Daniel W. Cummings, a former managing director at private equity titan The Carlyle Group, will join the Company at the end of June.
The appointment comes at a crucial time, with University officials scrambling to adjust budgets to accommodate a projected 30 percent drop in the endowment for the fiscal year. HMC’s previous director for real estate, David Ferrero, stepped down in Aug. 2007, according to money management newspaper Pensions & Investments.
HMC announced in February that it would lay off roughly a quarter of its 200 employees, mostly support staff, in an attempt to “re-balance and re-engineer the organization.”
Real estate has traditionally been a difficult asset class to valuate and provides very limited liquidity. According to a University statement, real estate investments currently make up approximately 7 to 8 percent of the University’s endowment—a slight drop from the 9 percent, or almost $3.5 billion, allocated in 2008.
Cummings will work with HMC’s head of external management, CEO, and real estate team to fill a “critical and strategic role” for the company “in light of the current global credit and real estate market environment,” according to a University statement.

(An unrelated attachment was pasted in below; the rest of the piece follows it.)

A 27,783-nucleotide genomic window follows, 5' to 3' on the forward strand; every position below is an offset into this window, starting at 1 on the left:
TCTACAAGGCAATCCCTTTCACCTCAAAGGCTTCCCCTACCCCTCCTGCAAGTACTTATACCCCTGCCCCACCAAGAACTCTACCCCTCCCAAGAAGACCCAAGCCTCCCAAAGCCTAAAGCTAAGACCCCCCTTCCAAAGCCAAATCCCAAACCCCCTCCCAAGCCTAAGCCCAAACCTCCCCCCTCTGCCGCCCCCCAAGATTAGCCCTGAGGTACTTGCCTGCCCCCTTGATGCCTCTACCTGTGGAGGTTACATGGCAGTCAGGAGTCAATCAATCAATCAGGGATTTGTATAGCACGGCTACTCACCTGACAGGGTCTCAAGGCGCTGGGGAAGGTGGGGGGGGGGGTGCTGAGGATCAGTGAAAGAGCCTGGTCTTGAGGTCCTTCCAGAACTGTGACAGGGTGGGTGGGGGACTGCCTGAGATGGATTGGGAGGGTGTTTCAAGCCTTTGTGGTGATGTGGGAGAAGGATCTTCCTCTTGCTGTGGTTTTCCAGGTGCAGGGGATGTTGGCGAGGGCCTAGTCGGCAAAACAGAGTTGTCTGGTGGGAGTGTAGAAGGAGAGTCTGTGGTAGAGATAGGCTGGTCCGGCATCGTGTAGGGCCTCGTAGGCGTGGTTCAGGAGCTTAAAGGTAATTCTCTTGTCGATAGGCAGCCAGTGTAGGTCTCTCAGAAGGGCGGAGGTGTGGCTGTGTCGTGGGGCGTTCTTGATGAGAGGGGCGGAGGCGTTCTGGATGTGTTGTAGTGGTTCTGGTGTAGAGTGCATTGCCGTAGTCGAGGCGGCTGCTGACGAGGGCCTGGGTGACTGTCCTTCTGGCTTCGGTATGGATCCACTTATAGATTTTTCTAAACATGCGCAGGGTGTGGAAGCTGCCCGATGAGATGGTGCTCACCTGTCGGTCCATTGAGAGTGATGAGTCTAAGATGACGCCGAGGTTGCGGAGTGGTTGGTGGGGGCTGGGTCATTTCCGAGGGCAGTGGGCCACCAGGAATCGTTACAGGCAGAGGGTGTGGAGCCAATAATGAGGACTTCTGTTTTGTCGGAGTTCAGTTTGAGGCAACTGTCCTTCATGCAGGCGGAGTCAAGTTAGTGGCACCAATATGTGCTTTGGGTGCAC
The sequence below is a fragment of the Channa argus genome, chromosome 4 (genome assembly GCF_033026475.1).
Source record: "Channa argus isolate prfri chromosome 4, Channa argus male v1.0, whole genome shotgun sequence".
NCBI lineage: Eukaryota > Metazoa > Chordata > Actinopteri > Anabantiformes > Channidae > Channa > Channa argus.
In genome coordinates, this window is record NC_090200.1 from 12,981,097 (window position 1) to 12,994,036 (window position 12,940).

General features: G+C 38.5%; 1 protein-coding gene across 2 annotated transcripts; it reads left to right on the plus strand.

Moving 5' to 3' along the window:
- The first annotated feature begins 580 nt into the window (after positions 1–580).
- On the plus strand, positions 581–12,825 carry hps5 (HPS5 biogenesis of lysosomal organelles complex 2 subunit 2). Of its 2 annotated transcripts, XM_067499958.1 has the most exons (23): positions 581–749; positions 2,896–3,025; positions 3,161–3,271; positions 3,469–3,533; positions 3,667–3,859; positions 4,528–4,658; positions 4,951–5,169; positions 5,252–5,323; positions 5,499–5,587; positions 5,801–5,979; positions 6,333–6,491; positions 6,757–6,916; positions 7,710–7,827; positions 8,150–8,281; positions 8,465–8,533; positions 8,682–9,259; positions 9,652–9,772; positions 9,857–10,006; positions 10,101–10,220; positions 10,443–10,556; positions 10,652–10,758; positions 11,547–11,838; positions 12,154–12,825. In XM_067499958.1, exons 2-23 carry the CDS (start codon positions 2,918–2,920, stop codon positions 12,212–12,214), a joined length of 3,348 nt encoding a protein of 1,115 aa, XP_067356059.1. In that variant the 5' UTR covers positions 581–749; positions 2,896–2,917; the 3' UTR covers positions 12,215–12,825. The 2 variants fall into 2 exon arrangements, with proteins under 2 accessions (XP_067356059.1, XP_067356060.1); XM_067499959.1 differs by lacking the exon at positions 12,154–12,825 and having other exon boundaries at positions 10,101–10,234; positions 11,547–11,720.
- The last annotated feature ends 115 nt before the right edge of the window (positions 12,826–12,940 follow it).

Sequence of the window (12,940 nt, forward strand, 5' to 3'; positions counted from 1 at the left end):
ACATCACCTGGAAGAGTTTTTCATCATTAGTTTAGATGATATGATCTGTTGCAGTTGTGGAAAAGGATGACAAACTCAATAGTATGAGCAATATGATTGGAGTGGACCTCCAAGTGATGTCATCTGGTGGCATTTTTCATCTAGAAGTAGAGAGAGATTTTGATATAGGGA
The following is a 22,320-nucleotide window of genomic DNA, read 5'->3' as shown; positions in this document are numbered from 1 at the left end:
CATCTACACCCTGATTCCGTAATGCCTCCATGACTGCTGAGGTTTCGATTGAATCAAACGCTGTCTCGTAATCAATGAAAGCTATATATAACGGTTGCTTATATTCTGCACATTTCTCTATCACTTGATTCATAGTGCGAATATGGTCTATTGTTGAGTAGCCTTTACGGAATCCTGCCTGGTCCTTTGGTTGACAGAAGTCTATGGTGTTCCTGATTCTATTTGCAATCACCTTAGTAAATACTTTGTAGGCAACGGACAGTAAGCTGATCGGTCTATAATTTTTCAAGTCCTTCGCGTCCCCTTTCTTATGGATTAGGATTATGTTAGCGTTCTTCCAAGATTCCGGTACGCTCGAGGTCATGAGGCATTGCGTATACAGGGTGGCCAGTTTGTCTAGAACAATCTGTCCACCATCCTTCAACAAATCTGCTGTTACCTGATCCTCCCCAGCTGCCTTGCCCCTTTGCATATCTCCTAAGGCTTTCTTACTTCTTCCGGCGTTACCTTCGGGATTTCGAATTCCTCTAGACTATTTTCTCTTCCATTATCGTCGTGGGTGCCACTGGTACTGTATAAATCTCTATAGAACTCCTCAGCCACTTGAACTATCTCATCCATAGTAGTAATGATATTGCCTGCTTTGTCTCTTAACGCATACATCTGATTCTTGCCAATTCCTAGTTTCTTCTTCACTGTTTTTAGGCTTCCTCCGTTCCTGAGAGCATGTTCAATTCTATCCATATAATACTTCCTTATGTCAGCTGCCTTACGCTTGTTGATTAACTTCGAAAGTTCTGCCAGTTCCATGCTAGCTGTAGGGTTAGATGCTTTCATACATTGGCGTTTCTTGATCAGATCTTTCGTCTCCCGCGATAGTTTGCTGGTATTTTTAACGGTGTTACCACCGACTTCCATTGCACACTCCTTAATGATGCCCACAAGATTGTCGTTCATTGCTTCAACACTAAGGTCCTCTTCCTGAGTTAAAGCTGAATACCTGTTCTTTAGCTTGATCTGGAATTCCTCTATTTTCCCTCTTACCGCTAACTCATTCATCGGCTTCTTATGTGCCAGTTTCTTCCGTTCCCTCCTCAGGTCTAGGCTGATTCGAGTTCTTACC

Jane L. Mendillo, President and CEO of HMC since last July, praised Cummings’ “depth of national and global experience,” “sharp eye for anticipating market trends,” and “outstanding ability for developing innovative investment strategies.”
Cummings, who is currently a managing director at real estate investment firm Matapeake Partners, once managed $22 billion worth of North American and European public and private real estate investments for LaSalle Investment Management, where he served as a Co-Chief Executive Officer and Co-Chief Investment Officer.
Real assets as a whole—which include liquid commodities, real estate, and timber and agricultural land—represented 26 percent of the endowment in 2008, according to a Harvard financial statement. Last year, the real estate portfolio provided returns of 3.2 percent—beating the HMC board-approved benchmark of 2.4 percent.
Cummings, a Chicago and Dartmouth graduate, said in the University statement that he was “honored to be joining such a world-class group of investment managers,” and that he looked forward to furthering Harvard’s educational and research mission.
Cummings did not respond to requests for comment at his Matapeake office, and former real estate director Ferrero was traveling Thursday, according to a staff member at his current firm.
—Staff writer Peter F. Zhu can be reached at email@example.com.